Even the low-end dual-core processor from AMD scores an impressive victory over the top Intel solutions as a grand total. However, if you look into these results, you will see that the supremacy in the total score does not mean victory across all the fronts. In the rendering sub-test Athlon 64 X2 3800+ is seriously outperformed by the top solution from Intel (Pentium XE 840), but the low result of the latter in the interactive test turned the scale so that the A64 X2 3800+ is the first in total score. The advantage of A64 X2 4800+ over A64 X2 3800+ is smaller than their clock difference, so the effect of the "halved" cache in the 3800+ model is impossible to track so far.

Maya 6.5

A complete set of diagrams

The situation in Maya is more advantageous for Intel: the low-end dual-core from AMD still managed to outperform its counterpart from Intel; but at least top processors from this manufacturer are faster than the Athlon 64 X2 3800+. On the other hand, both CPUs from AMD are impressively victorious in their categories. Like in the previous case, Intel processors feel much better in rendering tasks, but they lag behind in interactive operation.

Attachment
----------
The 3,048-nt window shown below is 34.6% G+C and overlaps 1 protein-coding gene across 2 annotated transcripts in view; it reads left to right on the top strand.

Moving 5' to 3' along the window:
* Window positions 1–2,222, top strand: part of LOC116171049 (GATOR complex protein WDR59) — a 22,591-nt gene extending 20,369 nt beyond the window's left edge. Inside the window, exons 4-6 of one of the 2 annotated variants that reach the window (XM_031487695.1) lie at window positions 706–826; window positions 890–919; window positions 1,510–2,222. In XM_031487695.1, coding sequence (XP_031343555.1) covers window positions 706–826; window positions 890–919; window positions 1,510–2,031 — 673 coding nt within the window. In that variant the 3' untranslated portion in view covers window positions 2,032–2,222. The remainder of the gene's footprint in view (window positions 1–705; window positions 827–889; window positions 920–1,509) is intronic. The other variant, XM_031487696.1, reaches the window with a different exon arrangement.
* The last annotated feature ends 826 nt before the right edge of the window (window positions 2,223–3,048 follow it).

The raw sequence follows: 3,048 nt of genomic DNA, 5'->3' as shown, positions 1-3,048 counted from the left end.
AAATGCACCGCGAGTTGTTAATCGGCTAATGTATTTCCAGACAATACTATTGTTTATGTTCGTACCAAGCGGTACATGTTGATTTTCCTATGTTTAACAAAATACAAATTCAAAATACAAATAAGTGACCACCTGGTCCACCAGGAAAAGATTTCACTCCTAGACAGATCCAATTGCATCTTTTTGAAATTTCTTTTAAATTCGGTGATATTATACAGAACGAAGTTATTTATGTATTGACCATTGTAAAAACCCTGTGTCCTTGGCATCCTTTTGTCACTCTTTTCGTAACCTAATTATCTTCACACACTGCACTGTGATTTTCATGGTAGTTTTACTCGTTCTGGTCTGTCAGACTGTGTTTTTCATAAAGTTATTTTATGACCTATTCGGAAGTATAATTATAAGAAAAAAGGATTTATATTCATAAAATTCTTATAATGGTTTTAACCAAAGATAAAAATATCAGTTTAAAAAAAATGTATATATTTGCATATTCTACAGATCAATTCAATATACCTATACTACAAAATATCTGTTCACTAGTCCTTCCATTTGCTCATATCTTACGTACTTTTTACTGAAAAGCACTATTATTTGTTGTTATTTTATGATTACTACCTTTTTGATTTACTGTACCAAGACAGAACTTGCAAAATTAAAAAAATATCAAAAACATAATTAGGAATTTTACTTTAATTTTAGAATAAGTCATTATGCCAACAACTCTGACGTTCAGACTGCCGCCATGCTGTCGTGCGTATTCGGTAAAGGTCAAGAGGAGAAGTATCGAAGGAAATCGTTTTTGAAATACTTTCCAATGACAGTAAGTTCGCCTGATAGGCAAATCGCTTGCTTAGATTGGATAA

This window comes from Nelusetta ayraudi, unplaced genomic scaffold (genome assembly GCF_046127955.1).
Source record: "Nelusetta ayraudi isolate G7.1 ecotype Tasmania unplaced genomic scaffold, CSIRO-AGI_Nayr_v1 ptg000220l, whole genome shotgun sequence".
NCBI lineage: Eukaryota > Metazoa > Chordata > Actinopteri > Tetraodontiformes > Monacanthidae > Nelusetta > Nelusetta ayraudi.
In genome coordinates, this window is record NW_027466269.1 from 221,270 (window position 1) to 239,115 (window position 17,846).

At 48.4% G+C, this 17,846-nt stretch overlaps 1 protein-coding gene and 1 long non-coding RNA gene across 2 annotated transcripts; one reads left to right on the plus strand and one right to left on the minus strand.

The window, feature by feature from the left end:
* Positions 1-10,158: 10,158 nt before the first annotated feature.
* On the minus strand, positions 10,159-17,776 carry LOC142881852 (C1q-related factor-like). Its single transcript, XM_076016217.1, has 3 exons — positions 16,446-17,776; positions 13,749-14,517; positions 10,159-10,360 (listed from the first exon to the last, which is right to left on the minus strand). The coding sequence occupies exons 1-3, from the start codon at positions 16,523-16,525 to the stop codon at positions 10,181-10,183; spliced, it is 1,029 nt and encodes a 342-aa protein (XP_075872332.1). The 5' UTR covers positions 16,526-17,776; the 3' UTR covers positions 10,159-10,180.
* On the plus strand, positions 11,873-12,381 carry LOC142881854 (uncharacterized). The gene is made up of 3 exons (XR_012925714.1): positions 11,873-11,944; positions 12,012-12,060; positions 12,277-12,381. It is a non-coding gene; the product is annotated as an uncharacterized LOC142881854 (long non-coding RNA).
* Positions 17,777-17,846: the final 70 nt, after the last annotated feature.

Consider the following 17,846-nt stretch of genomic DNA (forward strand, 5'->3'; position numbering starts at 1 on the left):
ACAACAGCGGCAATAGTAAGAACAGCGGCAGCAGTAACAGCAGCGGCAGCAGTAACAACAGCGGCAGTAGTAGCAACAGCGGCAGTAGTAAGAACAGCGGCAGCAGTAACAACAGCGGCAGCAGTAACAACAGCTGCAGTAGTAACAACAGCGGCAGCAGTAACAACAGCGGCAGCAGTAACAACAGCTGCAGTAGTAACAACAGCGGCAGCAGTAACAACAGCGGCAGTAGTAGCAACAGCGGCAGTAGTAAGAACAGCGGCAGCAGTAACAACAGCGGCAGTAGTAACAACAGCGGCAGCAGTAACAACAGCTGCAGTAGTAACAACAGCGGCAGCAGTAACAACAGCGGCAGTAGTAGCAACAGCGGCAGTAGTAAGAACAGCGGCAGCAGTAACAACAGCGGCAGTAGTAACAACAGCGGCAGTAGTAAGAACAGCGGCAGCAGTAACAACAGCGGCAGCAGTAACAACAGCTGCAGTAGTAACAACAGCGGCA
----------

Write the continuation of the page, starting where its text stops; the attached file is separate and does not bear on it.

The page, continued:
Lightwave 8.2, rendering

On the whole, the situation resembles rendering in Maya. But in this case A64 X2 4800+ put noticeably more ground between it and the top dual-core from Intel.

SPECapc for SolidWorks 2003

A complete set of diagrams

We can again witness a situation when even a low-end dual-core processor from AMD outperforms all top multi-core processors from Intel. However, SolidWorks is practically indifferent to the second processor in the system, so dual cores have nothing to do with it — the point is in the victorious K8 architecture.

Adobe Photoshop CS (8)

A complete set of diagrams

Top processors run a dead heat, but in the low end sector the Athlon 64 X2 3800+ looks much better than the Pentium D 820. Though the correlation of clocks is not to its advantage: the 3800+ clock is 1.2 times as low as the 4800+ clock, while the Pentium D 820 clock is just 1.14 times as low as the Pentium D/XE 840 clock. But let's not forget that the K8 core has a much higher "efficiency per megahertz" — it explains the situation we can see on the diagram.

The 3800+ model does not suffer from its halved cache very much: as we have already written above, its clock is lower than in the 4800+ by 1.2 times — at the same time, the difference is only 1.15 times according to the test results.

Adobe Acrobat 6.0

And again the low-end dual-core processor from AMD demonstrates an excellent result in all respects...